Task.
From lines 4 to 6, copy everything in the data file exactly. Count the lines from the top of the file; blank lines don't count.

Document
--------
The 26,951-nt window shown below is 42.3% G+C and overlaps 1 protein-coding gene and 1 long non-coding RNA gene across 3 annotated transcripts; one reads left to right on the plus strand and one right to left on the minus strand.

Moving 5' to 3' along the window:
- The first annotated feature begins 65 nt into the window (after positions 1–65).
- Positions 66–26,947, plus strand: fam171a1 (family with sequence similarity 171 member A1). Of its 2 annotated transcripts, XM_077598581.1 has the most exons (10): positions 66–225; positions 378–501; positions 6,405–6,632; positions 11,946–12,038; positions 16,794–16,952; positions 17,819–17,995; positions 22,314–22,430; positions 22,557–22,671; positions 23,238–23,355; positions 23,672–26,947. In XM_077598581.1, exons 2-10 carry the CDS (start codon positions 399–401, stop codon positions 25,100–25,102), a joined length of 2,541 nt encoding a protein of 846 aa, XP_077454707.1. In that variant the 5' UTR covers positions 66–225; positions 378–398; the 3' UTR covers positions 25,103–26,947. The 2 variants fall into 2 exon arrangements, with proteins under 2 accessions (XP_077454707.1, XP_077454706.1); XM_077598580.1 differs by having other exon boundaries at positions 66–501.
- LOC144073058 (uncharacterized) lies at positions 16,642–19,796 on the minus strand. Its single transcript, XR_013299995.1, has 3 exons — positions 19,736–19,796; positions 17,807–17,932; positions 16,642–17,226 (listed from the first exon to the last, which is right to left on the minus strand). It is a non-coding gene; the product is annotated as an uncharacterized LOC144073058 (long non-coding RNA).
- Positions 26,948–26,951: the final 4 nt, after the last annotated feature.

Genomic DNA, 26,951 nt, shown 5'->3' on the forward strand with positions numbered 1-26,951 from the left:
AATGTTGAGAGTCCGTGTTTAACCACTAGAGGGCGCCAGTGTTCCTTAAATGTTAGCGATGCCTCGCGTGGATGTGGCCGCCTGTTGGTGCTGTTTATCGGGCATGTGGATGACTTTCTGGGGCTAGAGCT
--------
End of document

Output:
- Positions 66–26,947, plus strand: fam171a1 (family with sequence similarity 171 member A1). Of its 2 annotated transcripts, XM_077598581.1 has the most exons (10): positions 66–225; positions 378–501; positions 6,405–6,632; positions 11,946–12,038; positions 16,794–16,952; positions 17,819–17,995; positions 22,314–22,430; positions 22,557–22,671; positions 23,238–23,355; positions 23,672–26,947. In XM_077598581.1, exons 2-10 carry the CDS (start codon positions 399–401, stop codon positions 25,100–25,102), a joined length of 2,541 nt encoding a protein of 846 aa, XP_077454707.1. In that variant the 5' UTR covers positions 66–225; positions 378–398; the 3' UTR covers positions 25,103–26,947. The 2 variants fall into 2 exon arrangements, with proteins under 2 accessions (XP_077454707.1, XP_077454706.1); XM_077598580.1 differs by having other exon boundaries at positions 66–501.
- LOC144073058 (uncharacterized) lies at positions 16,642–19,796 on the minus strand. Its single transcript, XR_013299995.1, has 3 exons — positions 19,736–19,796; positions 17,807–17,932; positions 16,642–17,226 (listed from the first exon to the last, which is right to left on the minus strand). It is a non-coding gene; the product is annotated as an uncharacterized LOC144073058 (long non-coding RNA).
- Positions 26,948–26,951: the final 4 nt, after the last annotated feature.